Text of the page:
Texas Bill That Would Have Weakened the Teaching of Evolution in Schools Dies in Committee May 9, 2017

Texas Bill That Would Have Weakened the Teaching of Evolution in Schools Dies in Committee

Back in February, Texas State Rep. Valoree Swanson proposed legislation to weaken science standards. (Because did you really expect anything else in that state?)


House Bill 1485, like its siblings in Indiana, Oklahoma, and South Dakota, would have allowed teachers to teach “the scientific strengths and scientific weaknesses of existing scientific theories.”

“Strengths and weaknesses,” as we know by now, is just code for information that weakens confidence in science — specifically evolution. To be sure, if that information were actually out there, teachers should absolutely bring it up. However, it’s not out there, and this legislation was intended to create a way for teachers to promote Intelligent Design (which has no credibility among working scientists) in the classroom without consequence.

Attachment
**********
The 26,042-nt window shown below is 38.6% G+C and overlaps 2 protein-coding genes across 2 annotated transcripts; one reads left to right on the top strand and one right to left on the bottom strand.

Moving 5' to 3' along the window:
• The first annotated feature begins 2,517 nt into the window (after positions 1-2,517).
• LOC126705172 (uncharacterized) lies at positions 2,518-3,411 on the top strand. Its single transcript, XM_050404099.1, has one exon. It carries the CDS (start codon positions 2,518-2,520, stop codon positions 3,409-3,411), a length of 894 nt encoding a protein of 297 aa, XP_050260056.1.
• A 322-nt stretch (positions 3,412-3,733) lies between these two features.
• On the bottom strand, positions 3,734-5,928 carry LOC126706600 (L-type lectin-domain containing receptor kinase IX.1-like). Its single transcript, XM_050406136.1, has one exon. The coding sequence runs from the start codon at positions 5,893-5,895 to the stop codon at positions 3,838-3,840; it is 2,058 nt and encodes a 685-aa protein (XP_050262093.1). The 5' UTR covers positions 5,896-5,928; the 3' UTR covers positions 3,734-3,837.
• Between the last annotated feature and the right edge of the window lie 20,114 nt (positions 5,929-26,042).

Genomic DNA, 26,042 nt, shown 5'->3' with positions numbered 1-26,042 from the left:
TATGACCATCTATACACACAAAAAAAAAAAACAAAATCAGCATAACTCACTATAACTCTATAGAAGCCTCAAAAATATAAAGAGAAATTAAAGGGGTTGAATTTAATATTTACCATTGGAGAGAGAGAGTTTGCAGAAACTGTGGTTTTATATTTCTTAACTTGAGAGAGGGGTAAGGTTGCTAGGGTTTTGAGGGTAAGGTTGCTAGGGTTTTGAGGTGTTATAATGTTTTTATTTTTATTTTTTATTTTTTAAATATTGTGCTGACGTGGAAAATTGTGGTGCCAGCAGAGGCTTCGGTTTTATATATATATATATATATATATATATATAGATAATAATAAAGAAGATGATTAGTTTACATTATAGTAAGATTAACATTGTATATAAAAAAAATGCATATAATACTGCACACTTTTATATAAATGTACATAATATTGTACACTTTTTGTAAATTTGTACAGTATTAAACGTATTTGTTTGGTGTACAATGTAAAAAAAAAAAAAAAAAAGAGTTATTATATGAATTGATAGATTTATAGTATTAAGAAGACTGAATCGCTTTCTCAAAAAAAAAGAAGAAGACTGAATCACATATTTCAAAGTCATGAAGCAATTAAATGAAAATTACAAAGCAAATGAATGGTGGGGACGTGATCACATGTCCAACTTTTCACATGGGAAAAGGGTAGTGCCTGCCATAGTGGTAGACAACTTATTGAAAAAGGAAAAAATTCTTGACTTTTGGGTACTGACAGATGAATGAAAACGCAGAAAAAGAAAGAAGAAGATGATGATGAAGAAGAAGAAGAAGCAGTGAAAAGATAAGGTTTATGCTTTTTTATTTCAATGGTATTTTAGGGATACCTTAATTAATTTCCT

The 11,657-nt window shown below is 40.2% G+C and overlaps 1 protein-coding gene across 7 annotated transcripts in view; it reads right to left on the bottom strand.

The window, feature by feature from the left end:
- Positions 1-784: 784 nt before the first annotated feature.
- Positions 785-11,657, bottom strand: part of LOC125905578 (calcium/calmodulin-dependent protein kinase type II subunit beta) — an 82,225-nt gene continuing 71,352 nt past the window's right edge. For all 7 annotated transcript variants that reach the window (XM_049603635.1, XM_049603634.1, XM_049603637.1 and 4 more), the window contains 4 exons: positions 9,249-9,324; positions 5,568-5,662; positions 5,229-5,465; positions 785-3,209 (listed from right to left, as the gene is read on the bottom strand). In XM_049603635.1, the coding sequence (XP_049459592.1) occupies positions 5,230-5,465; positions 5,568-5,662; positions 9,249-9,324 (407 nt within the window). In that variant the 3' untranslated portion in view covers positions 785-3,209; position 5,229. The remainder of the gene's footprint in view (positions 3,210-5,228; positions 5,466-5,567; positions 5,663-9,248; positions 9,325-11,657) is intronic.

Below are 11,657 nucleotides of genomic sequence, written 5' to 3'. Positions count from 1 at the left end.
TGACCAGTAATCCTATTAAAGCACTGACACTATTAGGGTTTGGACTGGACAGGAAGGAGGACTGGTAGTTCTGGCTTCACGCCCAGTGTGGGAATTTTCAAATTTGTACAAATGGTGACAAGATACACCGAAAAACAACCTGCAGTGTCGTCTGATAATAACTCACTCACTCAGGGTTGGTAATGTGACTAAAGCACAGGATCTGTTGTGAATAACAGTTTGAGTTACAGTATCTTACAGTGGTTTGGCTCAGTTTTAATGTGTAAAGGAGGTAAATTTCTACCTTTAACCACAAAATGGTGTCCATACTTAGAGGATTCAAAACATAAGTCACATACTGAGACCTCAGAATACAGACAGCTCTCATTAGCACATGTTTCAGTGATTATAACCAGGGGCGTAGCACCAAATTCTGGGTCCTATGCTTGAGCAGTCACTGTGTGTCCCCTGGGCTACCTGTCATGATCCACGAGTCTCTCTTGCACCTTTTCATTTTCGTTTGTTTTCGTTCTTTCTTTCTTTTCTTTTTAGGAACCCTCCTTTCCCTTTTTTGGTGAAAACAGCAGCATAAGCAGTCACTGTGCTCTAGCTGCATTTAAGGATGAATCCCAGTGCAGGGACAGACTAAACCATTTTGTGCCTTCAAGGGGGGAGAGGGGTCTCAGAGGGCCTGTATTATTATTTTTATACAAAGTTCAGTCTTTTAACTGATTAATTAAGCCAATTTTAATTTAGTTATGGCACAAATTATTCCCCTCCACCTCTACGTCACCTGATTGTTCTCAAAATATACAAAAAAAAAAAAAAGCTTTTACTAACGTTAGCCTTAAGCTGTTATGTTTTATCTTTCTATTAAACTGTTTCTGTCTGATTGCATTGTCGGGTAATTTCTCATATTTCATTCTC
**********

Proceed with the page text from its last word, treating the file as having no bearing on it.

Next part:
Similar legislation was proposed in Texas in 2009, but it died in committee.

And I’m happy to say Swanson’s legislation suffered the same fate.

The National Center for Science Education reports that the bill “died in committee on [Monday], when a deadline for bills to pass committee expired.”

Inaction defeated ignorance. I’ll take it. It could’ve been much worse.

(Image via Shutterstock. Large portions of this article were published earlier)

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